Is a 20% down payment right for you?
Guest Post By Trulia’s own: Katie Basset
The mantra repeatedly used when you are thinking about buying a home: You need a 20% down payment. The magical industry gods carefully drafted this percentage and it’s what most home buyers go by, right? However, given today’s economy and overall industry, 20% might not be your best option. Understanding how down payments might affect the overall cost of owning a home is essential when deciding if a 20 % down payment is right for you.
What is a down payment?
A down payment is the amount of money you will spend up front when purchasing your house and it is one of the biggest roadblocks for most homebuyers. Curating a large down payment can be tough and formidable. But there’s good news – different options are available!
The ideal down payment amount will be different for prospective home owners, contingent on their economic situation. For example, a homeowner with a large amount of money saved with a lower income might look at a larger down payment because this would reduce their monthly home payments. On the other hand, a potential homeowner with a high household income and smaller savings might opt for a low- or no- down payment loan option.
Reasons to consider a down payment lower than 20%
So where do you fall? First, you need to find out if the benefits of paying less align with your situation. Below are a few reasons people choose to spend less than 20 % on a down payment:
- Savings are minimal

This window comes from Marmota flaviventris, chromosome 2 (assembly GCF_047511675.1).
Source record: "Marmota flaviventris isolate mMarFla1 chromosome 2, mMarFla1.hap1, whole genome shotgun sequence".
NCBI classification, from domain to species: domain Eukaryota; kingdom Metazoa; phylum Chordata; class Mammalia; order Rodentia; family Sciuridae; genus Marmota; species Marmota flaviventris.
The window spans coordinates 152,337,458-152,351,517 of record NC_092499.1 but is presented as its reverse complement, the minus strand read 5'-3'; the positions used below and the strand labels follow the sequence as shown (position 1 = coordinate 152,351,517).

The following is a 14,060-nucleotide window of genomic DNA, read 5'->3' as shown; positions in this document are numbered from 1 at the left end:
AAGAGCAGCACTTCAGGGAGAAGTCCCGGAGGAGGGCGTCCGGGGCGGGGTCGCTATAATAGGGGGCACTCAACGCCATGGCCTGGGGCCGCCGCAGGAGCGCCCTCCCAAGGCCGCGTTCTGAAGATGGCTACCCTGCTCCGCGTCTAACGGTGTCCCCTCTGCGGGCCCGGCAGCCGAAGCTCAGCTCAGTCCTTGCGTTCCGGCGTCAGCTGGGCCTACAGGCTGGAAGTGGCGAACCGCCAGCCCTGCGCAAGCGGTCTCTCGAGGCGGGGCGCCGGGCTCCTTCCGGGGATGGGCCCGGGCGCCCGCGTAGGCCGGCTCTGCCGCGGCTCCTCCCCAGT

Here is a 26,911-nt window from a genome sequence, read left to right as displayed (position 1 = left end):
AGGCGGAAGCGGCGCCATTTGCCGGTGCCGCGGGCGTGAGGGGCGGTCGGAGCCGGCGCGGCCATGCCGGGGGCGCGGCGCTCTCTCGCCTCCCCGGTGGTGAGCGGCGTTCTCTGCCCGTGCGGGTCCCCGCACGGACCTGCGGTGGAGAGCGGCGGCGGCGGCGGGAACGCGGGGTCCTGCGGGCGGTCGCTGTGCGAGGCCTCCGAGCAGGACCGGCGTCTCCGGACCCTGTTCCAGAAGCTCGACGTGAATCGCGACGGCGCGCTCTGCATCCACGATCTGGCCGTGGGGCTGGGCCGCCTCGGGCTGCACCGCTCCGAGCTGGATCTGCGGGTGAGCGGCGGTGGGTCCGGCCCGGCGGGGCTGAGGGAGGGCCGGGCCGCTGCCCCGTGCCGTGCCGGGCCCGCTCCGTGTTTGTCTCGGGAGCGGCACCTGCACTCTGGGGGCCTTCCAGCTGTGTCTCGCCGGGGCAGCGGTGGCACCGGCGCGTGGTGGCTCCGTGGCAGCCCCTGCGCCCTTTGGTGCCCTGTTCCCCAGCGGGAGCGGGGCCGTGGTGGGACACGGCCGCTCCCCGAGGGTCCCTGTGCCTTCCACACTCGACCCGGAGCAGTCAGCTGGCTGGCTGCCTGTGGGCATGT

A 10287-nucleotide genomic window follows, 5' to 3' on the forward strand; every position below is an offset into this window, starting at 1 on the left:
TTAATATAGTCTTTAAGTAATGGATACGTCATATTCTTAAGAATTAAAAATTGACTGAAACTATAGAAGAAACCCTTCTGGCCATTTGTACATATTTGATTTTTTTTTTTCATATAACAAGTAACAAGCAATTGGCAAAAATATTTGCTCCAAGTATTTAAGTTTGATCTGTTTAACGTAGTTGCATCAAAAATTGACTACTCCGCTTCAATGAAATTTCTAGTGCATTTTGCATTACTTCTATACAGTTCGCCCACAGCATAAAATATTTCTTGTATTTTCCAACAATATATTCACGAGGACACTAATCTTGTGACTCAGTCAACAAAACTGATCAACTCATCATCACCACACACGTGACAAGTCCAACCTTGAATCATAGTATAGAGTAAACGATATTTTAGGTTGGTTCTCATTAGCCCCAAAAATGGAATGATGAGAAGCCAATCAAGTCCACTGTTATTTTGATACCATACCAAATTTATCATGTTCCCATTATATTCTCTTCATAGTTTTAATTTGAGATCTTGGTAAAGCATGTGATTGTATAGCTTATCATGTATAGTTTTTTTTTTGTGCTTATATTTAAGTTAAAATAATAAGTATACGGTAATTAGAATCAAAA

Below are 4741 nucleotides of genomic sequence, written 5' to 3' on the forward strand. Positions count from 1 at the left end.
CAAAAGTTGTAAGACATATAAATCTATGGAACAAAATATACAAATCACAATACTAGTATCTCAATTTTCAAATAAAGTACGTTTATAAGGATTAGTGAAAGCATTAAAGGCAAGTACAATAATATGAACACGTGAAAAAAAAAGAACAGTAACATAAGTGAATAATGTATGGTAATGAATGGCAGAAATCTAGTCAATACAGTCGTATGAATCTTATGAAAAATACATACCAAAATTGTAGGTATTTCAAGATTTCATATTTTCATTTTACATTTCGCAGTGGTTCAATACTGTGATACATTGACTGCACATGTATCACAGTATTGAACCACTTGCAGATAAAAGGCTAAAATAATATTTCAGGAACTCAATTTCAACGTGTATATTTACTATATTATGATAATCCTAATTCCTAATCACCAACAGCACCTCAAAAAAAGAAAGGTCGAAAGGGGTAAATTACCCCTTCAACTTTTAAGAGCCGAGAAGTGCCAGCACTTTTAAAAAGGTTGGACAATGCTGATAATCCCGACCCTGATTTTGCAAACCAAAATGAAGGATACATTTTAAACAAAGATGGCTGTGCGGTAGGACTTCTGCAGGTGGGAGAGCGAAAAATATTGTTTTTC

- While you may be able to pay the monthly mortgage costs, not every homeowner has a large sum of money set aside exclusively for a down payment. In these scenarios, opting for a down payment less than 20% could be worth it
- You don’t see this home in your long-term future
- Buying a home and thinking short term can be risky, and applying a 20 % down payment could drain your savings account.
- You have access to zero down payment programs
- You may be able to access lower down payment programs if you are a retired service member or if you are looking to live in a rural area. Therefore, it’s beneficial to research and apply for different programs and categories.
Downsides of a Lower Down Payment
A homeowner should also assess the disadvantages to a lower down payment to determine how it could affect their status. Below are some drawbacks:
- You are likely limiting your mortgage eligibility
- You could be looking at mortgage insurance premiums
- Interest rates and closing rates will be higher
How Should You Decide?
To determine the optimal down payment amount for you, consider these following questions:
- What is your credit score?
- Do you have access to payment programs (i.e. The Department of Veterans Affairs)?
- How much do you have saved?
- How much are you currently making?
- What are the cost differences when you play around with the down payment amount, when it comes to monthly mortgage rates, closing costs, etc.?
- How long will you see yourself in this home?
The bottom line: make sure to explore your options and select a down payment that best fits your economic situation and long-term goals when it comes to owning a home. A homeowner now has different options that shouldn’t be overshadowed by the conventional loan the industry is saturated with.